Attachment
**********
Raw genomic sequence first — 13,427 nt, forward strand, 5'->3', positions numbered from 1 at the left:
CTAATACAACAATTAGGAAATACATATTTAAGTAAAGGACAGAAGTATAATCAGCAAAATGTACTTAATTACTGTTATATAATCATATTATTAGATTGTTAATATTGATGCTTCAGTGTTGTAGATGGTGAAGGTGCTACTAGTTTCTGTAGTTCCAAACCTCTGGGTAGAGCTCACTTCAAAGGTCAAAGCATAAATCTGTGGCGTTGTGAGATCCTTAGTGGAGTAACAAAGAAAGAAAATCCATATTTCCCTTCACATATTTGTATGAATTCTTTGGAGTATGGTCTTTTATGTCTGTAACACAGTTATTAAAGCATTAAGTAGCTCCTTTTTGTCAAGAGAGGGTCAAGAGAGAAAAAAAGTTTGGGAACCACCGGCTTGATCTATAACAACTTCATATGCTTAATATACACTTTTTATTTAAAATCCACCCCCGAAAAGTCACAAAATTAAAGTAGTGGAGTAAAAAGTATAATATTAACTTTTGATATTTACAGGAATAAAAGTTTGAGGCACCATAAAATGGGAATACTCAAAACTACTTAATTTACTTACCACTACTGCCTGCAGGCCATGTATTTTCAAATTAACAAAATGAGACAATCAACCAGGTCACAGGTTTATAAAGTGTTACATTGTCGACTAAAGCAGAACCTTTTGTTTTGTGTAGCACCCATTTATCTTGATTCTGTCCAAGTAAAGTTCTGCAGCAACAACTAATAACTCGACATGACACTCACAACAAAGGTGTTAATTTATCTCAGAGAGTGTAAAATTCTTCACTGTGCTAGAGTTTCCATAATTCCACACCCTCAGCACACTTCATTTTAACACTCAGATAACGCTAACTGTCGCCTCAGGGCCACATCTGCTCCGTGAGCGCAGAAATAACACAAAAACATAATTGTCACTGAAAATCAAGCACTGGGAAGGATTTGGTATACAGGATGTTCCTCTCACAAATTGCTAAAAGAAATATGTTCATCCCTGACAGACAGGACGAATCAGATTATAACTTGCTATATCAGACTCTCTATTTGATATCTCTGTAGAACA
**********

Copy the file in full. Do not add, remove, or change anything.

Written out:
Raw genomic sequence first — 13,427 nt, forward strand, 5'->3', positions numbered from 1 at the left:
CTAATACAACAATTAGGAAATACATATTTAAGTAAAGGACAGAAGTATAATCAGCAAAATGTACTTAATTACTGTTATATAATCATATTATTAGATTGTTAATATTGATGCTTCAGTGTTGTAGATGGTGAAGGTGCTACTAGTTTCTGTAGTTCCAAACCTCTGGGTAGAGCTCACTTCAAAGGTCAAAGCATAAATCTGTGGCGTTGTGAGATCCTTAGTGGAGTAACAAAGAAAGAAAATCCATATTTCCCTTCACATATTTGTATGAATTCTTTGGAGTATGGTCTTTTATGTCTGTAACACAGTTATTAAAGCATTAAGTAGCTCCTTTTTGTCAAGAGAGGGTCAAGAGAGAAAAAAAGTTTGGGAACCACCGGCTTGATCTATAACAACTTCATATGCTTAATATACACTTTTTATTTAAAATCCACCCCCGAAAAGTCACAAAATTAAAGTAGTGGAGTAAAAAGTATAATATTAACTTTTGATATTTACAGGAATAAAAGTTTGAGGCACCATAAAATGGGAATACTCAAAACTACTTAATTTACTTACCACTACTGCCTGCAGGCCATGTATTTTCAAATTAACAAAATGAGACAATCAACCAGGTCACAGGTTTATAAAGTGTTACATTGTCGACTAAAGCAGAACCTTTTGTTTTGTGTAGCACCCATTTATCTTGATTCTGTCCAAGTAAAGTTCTGCAGCAACAACTAATAACTCGACATGACACTCACAACAAAGGTGTTAATTTATCTCAGAGAGTGTAAAATTCTTCACTGTGCTAGAGTTTCCATAATTCCACACCCTCAGCACACTTCATTTTAACACTCAGATAACGCTAACTGTCGCCTCAGGGCCACATCTGCTCCGTGAGCGCAGAAATAACACAAAAACATAATTGTCACTGAAAATCAAGCACTGGGAAGGATTTGGTATACAGGATGTTCCTCTCACAAATTGCTAAAAGAAATATGTTCATCCCTGACAGACAGGACGAATCAGATTATAACTTGCTATATCAGACTCTCTATTTGATATCTCTGTAGAACA